KwaMashu: Moving Forward

The township of KwaMashu is named after Sir Marshall Campbell (1848-1917), the farmer who owned the land on which KwaMashu now stands. But things in the area have changed significantly since the days when sugar cane was farmed on the land – KwaMashu was one of Durban’s first townships to emerge in the 1950s with the implementation of the Apartheid Group Areas Act. Today the land, which lies approximately 20 kms north of Durban and covers an area of just over 20 square kilometres, is home to more than 175 000 people, many of whom are disenfranchised. Lack of economic opportunities and poor education mean that youth in the area sometimes turn to crime as a means of survival – and this is where karate trainer, Sensei Chamane, comes in. Chamane, who at the age of 73 is a Fifth Dan Black Belt, believes that the art of karate helps to develop a sense of self discipline, focusing the minds of the children and keeping them away from the troubles that often befall children growing up in our townships. Chamane has been involved with karate in KwaMashu since 1968, guiding countless township children at the KwaMashu Indoor Sports Centre, where he currently trains.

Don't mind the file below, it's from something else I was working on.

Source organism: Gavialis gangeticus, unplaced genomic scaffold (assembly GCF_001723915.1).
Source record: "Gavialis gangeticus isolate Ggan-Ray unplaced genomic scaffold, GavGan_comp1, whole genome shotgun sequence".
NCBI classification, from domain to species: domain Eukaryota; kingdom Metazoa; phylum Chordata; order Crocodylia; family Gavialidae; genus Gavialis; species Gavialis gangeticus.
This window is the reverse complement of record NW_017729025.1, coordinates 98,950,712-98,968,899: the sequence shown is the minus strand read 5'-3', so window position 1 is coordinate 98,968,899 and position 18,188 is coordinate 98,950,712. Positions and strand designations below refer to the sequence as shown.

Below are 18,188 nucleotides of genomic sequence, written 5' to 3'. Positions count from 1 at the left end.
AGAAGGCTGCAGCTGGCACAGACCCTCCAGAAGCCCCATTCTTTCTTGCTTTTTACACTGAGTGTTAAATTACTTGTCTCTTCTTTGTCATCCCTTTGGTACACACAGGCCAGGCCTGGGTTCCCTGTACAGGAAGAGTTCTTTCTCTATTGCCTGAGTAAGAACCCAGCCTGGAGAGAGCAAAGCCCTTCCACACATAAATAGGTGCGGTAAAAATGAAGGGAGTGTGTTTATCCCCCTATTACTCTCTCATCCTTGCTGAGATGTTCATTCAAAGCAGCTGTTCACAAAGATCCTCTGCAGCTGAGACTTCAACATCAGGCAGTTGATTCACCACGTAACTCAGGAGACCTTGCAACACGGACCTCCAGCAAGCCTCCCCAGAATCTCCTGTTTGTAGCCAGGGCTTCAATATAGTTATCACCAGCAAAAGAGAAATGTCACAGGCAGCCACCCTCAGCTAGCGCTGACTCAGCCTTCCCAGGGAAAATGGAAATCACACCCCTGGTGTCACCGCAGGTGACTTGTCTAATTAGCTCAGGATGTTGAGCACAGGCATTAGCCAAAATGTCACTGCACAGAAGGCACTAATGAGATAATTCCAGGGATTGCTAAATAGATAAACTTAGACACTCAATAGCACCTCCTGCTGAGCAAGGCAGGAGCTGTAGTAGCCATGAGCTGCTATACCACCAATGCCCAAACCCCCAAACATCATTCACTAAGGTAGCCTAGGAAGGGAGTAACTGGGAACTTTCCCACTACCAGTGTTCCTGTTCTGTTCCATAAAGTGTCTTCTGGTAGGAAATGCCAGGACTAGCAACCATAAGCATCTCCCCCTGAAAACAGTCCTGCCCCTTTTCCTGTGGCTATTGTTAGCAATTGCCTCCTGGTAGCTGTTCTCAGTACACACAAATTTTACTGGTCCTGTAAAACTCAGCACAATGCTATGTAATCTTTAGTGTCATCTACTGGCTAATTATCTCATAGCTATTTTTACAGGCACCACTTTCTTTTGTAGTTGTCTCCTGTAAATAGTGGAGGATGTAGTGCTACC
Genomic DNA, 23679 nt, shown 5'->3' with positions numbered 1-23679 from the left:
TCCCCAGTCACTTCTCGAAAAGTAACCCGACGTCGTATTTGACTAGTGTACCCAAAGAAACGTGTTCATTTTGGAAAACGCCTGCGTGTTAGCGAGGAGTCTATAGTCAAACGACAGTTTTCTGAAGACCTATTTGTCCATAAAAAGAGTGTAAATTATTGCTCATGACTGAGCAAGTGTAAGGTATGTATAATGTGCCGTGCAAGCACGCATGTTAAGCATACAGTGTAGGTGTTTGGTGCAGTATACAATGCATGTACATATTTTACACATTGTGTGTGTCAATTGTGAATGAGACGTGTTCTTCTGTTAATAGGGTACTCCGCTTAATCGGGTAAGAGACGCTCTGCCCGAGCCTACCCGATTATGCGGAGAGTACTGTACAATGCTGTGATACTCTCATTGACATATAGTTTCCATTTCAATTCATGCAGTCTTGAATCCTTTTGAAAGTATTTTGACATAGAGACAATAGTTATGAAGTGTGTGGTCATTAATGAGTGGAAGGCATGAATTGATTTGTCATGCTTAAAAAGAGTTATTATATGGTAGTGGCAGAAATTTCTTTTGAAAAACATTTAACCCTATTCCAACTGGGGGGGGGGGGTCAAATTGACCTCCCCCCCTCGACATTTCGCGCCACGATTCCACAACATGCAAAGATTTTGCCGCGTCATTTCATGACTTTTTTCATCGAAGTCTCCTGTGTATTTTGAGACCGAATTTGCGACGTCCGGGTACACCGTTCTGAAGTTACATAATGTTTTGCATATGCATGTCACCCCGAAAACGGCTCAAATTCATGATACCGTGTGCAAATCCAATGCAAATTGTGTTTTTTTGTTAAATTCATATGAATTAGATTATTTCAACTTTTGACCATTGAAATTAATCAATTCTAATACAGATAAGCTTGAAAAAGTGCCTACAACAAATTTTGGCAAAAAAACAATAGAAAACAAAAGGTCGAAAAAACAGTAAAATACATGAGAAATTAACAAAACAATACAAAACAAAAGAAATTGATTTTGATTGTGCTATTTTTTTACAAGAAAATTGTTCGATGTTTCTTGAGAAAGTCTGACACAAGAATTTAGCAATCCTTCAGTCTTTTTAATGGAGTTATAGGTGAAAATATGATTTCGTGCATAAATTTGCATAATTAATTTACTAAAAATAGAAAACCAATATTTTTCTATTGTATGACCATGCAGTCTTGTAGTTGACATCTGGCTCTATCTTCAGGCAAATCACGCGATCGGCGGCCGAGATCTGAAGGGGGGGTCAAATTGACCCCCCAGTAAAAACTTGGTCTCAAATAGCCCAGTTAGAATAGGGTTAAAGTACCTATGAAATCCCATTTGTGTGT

Sensei Muzomusho Lameck Chamane was recently honoured by the South African JKA Karate Association for his dedication to the art of karate and to his students, and in 2014 received an eThekwini Living Legends Award. It is through people like Chamane that we will see the area of KwaMashu shake off its history of oppression and move towards a bright bold future!

Click here to read about the history of KwaMashu and here to read more about Sensei Chamane.

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